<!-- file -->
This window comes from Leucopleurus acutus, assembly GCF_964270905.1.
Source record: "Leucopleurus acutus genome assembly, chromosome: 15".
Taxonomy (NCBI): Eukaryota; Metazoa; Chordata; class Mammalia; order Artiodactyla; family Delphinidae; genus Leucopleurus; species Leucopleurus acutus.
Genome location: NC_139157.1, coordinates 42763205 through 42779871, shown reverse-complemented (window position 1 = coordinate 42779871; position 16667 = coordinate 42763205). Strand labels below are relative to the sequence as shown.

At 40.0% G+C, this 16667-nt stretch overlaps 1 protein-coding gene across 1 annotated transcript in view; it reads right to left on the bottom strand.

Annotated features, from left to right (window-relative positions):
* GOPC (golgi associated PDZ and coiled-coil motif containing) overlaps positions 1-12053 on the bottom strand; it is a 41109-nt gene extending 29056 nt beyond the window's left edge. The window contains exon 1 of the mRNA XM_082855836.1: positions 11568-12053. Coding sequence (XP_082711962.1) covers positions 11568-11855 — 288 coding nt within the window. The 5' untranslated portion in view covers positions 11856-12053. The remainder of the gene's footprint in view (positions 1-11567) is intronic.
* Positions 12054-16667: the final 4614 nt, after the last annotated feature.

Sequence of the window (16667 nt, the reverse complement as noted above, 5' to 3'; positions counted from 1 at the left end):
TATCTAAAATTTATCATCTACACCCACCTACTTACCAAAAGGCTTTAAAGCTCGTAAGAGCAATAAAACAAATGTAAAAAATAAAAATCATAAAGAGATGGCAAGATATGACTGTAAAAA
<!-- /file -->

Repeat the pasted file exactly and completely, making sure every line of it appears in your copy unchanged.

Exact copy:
This window comes from Leucopleurus acutus, assembly GCF_964270905.1.
Source record: "Leucopleurus acutus genome assembly, chromosome: 15".
Taxonomy (NCBI): Eukaryota; Metazoa; Chordata; class Mammalia; order Artiodactyla; family Delphinidae; genus Leucopleurus; species Leucopleurus acutus.
Genome location: NC_139157.1, coordinates 42763205 through 42779871, shown reverse-complemented (window position 1 = coordinate 42779871; position 16667 = coordinate 42763205). Strand labels below are relative to the sequence as shown.

At 40.0% G+C, this 16667-nt stretch overlaps 1 protein-coding gene across 1 annotated transcript in view; it reads right to left on the bottom strand.

Annotated features, from left to right (window-relative positions):
* GOPC (golgi associated PDZ and coiled-coil motif containing) overlaps positions 1-12053 on the bottom strand; it is a 41109-nt gene extending 29056 nt beyond the window's left edge. The window contains exon 1 of the mRNA XM_082855836.1: positions 11568-12053. Coding sequence (XP_082711962.1) covers positions 11568-11855 — 288 coding nt within the window. The 5' untranslated portion in view covers positions 11856-12053. The remainder of the gene's footprint in view (positions 1-11567) is intronic.
* Positions 12054-16667: the final 4614 nt, after the last annotated feature.

Sequence of the window (16667 nt, the reverse complement as noted above, 5' to 3'; positions counted from 1 at the left end):
TATCTAAAATTTATCATCTACACCCACCTACTTACCAAAAGGCTTTAAAGCTCGTAAGAGCAATAAAACAAATGTAAAAAATAAAAATCATAAAGAGATGGCAAGATATGACTGTAAAAA